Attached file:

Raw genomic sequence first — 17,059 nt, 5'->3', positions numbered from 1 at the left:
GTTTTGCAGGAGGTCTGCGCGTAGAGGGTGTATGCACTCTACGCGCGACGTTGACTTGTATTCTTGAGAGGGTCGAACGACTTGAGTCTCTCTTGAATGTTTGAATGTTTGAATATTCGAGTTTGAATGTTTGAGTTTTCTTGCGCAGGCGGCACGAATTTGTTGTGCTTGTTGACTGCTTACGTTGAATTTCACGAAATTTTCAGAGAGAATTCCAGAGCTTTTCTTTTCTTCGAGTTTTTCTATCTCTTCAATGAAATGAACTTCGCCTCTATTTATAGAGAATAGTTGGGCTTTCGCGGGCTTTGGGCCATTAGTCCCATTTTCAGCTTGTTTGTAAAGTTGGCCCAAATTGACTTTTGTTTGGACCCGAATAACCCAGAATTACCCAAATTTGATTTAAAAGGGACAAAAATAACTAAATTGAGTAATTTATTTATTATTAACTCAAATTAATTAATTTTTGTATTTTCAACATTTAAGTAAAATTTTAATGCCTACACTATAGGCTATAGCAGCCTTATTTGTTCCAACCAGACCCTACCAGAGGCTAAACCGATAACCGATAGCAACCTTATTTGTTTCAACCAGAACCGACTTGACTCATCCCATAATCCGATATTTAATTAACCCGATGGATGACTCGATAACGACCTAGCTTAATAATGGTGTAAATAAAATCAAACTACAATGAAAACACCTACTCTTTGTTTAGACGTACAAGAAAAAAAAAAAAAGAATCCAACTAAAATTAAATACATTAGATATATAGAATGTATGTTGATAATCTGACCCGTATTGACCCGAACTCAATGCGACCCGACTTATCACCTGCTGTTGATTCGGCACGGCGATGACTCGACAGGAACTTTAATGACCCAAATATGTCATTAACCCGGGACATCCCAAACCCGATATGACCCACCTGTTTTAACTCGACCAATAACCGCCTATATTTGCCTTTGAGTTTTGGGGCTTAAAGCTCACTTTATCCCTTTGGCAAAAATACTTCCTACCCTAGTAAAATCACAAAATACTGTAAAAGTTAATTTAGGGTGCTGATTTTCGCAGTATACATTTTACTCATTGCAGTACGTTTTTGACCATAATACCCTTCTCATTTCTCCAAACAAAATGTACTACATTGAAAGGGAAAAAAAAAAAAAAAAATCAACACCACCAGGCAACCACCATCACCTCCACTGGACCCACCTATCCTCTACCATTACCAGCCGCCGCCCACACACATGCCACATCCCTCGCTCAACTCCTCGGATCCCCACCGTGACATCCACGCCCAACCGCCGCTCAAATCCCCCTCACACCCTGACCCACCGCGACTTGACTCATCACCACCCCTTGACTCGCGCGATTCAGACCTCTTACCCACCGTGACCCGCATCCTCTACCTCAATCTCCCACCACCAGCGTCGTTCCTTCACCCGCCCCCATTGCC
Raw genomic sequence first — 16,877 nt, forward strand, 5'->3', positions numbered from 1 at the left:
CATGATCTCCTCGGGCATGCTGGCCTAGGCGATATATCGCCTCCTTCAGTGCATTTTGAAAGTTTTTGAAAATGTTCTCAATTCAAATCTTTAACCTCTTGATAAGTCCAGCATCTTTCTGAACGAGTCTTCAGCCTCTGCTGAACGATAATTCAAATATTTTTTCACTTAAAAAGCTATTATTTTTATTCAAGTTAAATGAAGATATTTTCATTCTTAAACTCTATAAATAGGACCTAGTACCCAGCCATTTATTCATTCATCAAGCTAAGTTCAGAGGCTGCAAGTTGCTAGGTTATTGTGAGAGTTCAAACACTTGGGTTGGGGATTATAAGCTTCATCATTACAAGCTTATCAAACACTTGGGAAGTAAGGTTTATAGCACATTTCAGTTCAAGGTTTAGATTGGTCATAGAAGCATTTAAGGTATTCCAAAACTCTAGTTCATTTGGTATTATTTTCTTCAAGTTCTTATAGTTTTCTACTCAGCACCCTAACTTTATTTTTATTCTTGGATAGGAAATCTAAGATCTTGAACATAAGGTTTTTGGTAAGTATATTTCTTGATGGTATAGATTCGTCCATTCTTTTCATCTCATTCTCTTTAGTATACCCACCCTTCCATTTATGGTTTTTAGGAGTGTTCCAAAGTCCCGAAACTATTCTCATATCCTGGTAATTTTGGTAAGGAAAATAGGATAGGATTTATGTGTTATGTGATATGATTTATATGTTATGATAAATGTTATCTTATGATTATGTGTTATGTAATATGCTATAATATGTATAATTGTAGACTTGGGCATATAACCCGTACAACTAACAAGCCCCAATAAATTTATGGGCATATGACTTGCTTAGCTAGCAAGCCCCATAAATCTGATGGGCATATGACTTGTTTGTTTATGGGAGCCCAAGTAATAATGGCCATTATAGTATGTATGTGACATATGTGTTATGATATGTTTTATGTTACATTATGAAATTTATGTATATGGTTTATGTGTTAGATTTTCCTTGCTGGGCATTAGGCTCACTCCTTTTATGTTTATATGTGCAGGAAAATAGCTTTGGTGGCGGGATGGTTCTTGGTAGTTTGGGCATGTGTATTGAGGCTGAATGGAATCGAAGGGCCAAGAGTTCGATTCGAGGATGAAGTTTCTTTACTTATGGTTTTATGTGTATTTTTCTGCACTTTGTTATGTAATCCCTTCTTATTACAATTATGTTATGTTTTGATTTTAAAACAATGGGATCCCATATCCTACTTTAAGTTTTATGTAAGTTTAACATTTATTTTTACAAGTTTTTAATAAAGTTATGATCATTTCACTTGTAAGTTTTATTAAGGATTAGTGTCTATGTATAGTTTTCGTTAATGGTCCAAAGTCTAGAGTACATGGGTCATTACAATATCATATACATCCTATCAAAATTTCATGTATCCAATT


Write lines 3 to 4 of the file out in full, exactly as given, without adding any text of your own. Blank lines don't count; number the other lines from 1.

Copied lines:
Raw genomic sequence first — 16,877 nt, forward strand, 5'->3', positions numbered from 1 at the left:
CATGATCTCCTCGGGCATGCTGGCCTAGGCGATATATCGCCTCCTTCAGTGCATTTTGAAAGTTTTTGAAAATGTTCTCAATTCAAATCTTTAACCTCTTGATAAGTCCAGCATCTTTCTGAACGAGTCTTCAGCCTCTGCTGAACGATAATTCAAATATTTTTTCACTTAAAAAGCTATTATTTTTATTCAAGTTAAATGAAGATATTTTCATTCTTAAACTCTATAAATAGGACCTAGTACCCAGCCATTTATTCATTCATCAAGCTAAGTTCAGAGGCTGCAAGTTGCTAGGTTATTGTGAGAGTTCAAACACTTGGGTTGGGGATTATAAGCTTCATCATTACAAGCTTATCAAACACTTGGGAAGTAAGGTTTATAGCACATTTCAGTTCAAGGTTTAGATTGGTCATAGAAGCATTTAAGGTATTCCAAAACTCTAGTTCATTTGGTATTATTTTCTTCAAGTTCTTATAGTTTTCTACTCAGCACCCTAACTTTATTTTTATTCTTGGATAGGAAATCTAAGATCTTGAACATAAGGTTTTTGGTAAGTATATTTCTTGATGGTATAGATTCGTCCATTCTTTTCATCTCATTCTCTTTAGTATACCCACCCTTCCATTTATGGTTTTTAGGAGTGTTCCAAAGTCCCGAAACTATTCTCATATCCTGGTAATTTTGGTAAGGAAAATAGGATAGGATTTATGTGTTATGTGATATGATTTATATGTTATGATAAATGTTATCTTATGATTATGTGTTATGTAATATGCTATAATATGTATAATTGTAGACTTGGGCATATAACCCGTACAACTAACAAGCCCCAATAAATTTATGGGCATATGACTTGCTTAGCTAGCAAGCCCCATAAATCTGATGGGCATATGACTTGTTTGTTTATGGGAGCCCAAGTAATAATGGCCATTATAGTATGTATGTGACATATGTGTTATGATATGTTTTATGTTACATTATGAAATTTATGTATATGGTTTATGTGTTAGATTTTCCTTGCTGGGCATTAGGCTCACTCCTTTTATGTTTATATGTGCAGGAAAATAGCTTTGGTGGCGGGATGGTTCTTGGTAGTTTGGGCATGTGTATTGAGGCTGAATGGAATCGAAGGGCCAAGAGTTCGATTCGAGGATGAAGTTTCTTTACTTATGGTTTTATGTGTATTTTTCTGCACTTTGTTATGTAATCCCTTCTTATTACAATTATGTTATGTTTTGATTTTAAAACAATGGGATCCCATATCCTACTTTAAGTTTTATGTAAGTTTAACATTTATTTTTACAAGTTTTTAATAAAGTTATGATCATTTCACTTGTAAGTTTTATTAAGGATTAGTGTCTATGTATAGTTTTCGTTAATGGTCCAAAGTCTAGAGTACATGGGTCATTACAATATCATATACATCCTATCAAAATTTCATGTATCCAATT